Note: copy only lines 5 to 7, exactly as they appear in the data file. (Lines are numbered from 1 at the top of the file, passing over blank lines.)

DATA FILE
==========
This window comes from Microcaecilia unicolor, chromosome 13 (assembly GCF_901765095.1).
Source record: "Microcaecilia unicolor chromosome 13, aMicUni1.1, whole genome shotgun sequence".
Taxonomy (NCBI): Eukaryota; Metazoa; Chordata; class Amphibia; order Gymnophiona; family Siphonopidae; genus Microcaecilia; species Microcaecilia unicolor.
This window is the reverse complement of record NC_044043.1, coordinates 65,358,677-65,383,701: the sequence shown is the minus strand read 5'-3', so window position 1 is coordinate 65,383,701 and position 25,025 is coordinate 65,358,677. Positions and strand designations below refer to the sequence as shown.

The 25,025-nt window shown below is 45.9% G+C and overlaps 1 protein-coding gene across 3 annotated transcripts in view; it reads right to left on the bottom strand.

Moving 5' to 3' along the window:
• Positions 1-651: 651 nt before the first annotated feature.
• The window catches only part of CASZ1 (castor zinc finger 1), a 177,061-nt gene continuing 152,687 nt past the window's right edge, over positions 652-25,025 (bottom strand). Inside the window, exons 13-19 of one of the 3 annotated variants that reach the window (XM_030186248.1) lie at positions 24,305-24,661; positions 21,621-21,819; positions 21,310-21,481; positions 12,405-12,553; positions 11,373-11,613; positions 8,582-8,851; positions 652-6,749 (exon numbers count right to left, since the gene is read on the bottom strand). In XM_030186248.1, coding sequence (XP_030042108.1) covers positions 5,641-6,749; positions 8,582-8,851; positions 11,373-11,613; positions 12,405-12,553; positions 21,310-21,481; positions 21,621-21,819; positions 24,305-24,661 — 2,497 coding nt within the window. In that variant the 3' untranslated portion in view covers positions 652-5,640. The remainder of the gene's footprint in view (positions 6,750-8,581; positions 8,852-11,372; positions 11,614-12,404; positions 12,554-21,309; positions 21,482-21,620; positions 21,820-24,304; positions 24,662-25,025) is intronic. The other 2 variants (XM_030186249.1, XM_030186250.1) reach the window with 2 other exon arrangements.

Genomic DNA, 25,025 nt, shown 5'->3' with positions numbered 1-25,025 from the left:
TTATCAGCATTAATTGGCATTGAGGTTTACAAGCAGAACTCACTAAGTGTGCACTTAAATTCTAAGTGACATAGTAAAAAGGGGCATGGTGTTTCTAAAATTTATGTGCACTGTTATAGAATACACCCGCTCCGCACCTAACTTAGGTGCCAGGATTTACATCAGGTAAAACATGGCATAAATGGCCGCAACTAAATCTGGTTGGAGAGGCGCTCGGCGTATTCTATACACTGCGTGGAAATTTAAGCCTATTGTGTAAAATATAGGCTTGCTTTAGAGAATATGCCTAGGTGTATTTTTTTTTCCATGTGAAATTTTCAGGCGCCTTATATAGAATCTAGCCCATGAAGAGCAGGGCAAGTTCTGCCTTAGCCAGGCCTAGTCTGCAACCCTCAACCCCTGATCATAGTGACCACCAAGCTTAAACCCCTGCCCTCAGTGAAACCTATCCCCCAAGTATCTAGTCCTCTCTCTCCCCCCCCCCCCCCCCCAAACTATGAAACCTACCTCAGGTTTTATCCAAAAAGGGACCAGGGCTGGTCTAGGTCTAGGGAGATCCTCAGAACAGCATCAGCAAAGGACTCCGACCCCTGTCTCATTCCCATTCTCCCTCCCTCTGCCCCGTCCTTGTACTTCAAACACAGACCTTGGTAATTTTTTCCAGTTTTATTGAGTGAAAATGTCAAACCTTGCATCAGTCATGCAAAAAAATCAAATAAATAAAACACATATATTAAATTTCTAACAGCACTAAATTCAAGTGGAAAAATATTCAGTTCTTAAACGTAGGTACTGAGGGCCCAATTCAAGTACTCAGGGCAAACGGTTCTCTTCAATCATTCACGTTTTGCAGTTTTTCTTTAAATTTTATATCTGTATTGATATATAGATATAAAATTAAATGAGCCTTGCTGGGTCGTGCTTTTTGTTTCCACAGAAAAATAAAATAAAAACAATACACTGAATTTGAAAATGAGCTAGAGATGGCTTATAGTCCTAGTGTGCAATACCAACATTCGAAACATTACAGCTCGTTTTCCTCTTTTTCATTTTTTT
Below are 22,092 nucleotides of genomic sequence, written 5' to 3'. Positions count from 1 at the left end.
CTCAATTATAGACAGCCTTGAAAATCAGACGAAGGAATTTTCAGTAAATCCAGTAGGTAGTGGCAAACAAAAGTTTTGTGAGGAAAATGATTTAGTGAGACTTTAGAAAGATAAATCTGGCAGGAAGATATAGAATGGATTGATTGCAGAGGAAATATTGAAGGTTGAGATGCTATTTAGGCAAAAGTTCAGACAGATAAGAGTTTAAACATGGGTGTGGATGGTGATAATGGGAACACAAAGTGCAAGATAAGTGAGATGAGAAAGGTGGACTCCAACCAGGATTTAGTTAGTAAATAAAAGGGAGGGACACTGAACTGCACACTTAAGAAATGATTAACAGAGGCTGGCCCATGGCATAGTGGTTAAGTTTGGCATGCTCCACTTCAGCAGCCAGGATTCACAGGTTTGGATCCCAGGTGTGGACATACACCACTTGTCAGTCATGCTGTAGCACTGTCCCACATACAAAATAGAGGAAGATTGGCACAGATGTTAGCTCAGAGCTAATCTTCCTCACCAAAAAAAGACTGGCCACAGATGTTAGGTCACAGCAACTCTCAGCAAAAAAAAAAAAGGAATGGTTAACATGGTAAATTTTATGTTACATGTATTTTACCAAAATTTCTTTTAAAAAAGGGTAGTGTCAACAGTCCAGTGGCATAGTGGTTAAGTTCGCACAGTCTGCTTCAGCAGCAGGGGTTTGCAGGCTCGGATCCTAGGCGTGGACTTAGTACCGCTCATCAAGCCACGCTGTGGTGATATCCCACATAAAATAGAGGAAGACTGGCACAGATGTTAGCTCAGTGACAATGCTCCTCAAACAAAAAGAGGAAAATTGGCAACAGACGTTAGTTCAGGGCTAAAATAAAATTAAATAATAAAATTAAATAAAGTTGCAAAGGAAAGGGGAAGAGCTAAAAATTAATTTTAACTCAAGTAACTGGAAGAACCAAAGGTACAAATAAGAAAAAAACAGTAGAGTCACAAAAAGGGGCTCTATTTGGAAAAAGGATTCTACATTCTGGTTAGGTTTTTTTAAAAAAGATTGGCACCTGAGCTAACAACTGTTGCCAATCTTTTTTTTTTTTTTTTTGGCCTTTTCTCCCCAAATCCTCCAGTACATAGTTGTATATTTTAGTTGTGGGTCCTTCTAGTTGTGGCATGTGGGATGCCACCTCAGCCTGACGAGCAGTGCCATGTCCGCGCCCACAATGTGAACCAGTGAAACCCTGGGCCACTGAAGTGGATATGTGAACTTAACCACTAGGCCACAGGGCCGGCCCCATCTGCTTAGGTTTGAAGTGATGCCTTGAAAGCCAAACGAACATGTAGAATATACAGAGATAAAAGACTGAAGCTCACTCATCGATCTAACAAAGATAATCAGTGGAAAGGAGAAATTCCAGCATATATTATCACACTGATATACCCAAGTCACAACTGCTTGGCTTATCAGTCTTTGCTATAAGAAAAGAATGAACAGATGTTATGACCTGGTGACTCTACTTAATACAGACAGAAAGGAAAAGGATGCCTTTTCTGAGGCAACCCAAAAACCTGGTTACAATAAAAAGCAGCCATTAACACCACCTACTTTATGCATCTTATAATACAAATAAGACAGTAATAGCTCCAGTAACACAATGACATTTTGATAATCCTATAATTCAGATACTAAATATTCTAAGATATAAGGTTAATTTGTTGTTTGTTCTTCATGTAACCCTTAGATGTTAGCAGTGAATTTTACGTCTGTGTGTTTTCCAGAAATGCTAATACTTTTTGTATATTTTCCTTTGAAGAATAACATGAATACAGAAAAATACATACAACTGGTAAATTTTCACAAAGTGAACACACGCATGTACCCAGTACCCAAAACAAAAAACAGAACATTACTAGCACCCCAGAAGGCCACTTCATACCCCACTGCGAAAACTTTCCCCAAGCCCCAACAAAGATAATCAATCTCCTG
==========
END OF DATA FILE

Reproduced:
The 25,025-nt window shown below is 45.9% G+C and overlaps 1 protein-coding gene across 3 annotated transcripts in view; it reads right to left on the bottom strand.

Moving 5' to 3' along the window:
• Positions 1-651: 651 nt before the first annotated feature.